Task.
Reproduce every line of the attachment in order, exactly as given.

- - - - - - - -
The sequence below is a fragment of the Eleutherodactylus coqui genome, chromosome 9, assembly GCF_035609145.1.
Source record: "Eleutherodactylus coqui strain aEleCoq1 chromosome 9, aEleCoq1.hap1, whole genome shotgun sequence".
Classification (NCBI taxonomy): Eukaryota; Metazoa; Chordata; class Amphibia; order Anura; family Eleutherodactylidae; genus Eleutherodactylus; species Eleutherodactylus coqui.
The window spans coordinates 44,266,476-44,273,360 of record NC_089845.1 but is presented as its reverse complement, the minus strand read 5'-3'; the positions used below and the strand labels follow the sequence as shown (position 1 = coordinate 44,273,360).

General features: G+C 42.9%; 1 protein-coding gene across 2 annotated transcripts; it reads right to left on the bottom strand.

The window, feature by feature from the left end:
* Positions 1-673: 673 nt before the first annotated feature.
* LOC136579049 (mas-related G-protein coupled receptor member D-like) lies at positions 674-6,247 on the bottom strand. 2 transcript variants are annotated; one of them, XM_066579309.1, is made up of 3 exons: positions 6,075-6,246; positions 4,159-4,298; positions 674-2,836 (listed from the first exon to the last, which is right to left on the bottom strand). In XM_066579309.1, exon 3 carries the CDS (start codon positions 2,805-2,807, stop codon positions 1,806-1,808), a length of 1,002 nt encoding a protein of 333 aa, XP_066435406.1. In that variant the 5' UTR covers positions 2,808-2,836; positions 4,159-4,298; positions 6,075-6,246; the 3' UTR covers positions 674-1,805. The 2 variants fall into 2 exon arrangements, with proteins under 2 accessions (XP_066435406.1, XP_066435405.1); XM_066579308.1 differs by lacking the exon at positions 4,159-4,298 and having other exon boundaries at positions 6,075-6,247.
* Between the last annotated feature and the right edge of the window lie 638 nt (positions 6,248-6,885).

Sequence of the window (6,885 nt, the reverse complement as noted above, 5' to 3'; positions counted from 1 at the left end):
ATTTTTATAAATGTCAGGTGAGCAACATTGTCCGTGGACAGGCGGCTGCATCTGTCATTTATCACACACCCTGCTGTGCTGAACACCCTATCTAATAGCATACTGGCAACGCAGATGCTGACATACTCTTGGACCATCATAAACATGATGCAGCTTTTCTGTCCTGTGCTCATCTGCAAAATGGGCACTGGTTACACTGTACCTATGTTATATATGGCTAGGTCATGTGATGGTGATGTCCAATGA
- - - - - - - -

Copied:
The sequence below is a fragment of the Eleutherodactylus coqui genome, chromosome 9, assembly GCF_035609145.1.
Source record: "Eleutherodactylus coqui strain aEleCoq1 chromosome 9, aEleCoq1.hap1, whole genome shotgun sequence".
Classification (NCBI taxonomy): Eukaryota; Metazoa; Chordata; class Amphibia; order Anura; family Eleutherodactylidae; genus Eleutherodactylus; species Eleutherodactylus coqui.
The window spans coordinates 44,266,476-44,273,360 of record NC_089845.1 but is presented as its reverse complement, the minus strand read 5'-3'; the positions used below and the strand labels follow the sequence as shown (position 1 = coordinate 44,273,360).

General features: G+C 42.9%; 1 protein-coding gene across 2 annotated transcripts; it reads right to left on the bottom strand.

The window, feature by feature from the left end:
* Positions 1-673: 673 nt before the first annotated feature.
* LOC136579049 (mas-related G-protein coupled receptor member D-like) lies at positions 674-6,247 on the bottom strand. 2 transcript variants are annotated; one of them, XM_066579309.1, is made up of 3 exons: positions 6,075-6,246; positions 4,159-4,298; positions 674-2,836 (listed from the first exon to the last, which is right to left on the bottom strand). In XM_066579309.1, exon 3 carries the CDS (start codon positions 2,805-2,807, stop codon positions 1,806-1,808), a length of 1,002 nt encoding a protein of 333 aa, XP_066435406.1. In that variant the 5' UTR covers positions 2,808-2,836; positions 4,159-4,298; positions 6,075-6,246; the 3' UTR covers positions 674-1,805. The 2 variants fall into 2 exon arrangements, with proteins under 2 accessions (XP_066435406.1, XP_066435405.1); XM_066579308.1 differs by lacking the exon at positions 4,159-4,298 and having other exon boundaries at positions 6,075-6,247.
* Between the last annotated feature and the right edge of the window lie 638 nt (positions 6,248-6,885).

Sequence of the window (6,885 nt, the reverse complement as noted above, 5' to 3'; positions counted from 1 at the left end):
ATTTTTATAAATGTCAGGTGAGCAACATTGTCCGTGGACAGGCGGCTGCATCTGTCATTTATCACACACCCTGCTGTGCTGAACACCCTATCTAATAGCATACTGGCAACGCAGATGCTGACATACTCTTGGACCATCATAAACATGATGCAGCTTTTCTGTCCTGTGCTCATCTGCAAAATGGGCACTGGTTACACTGTACCTATGTTATATATGGCTAGGTCATGTGATGGTGATGTCCAATGA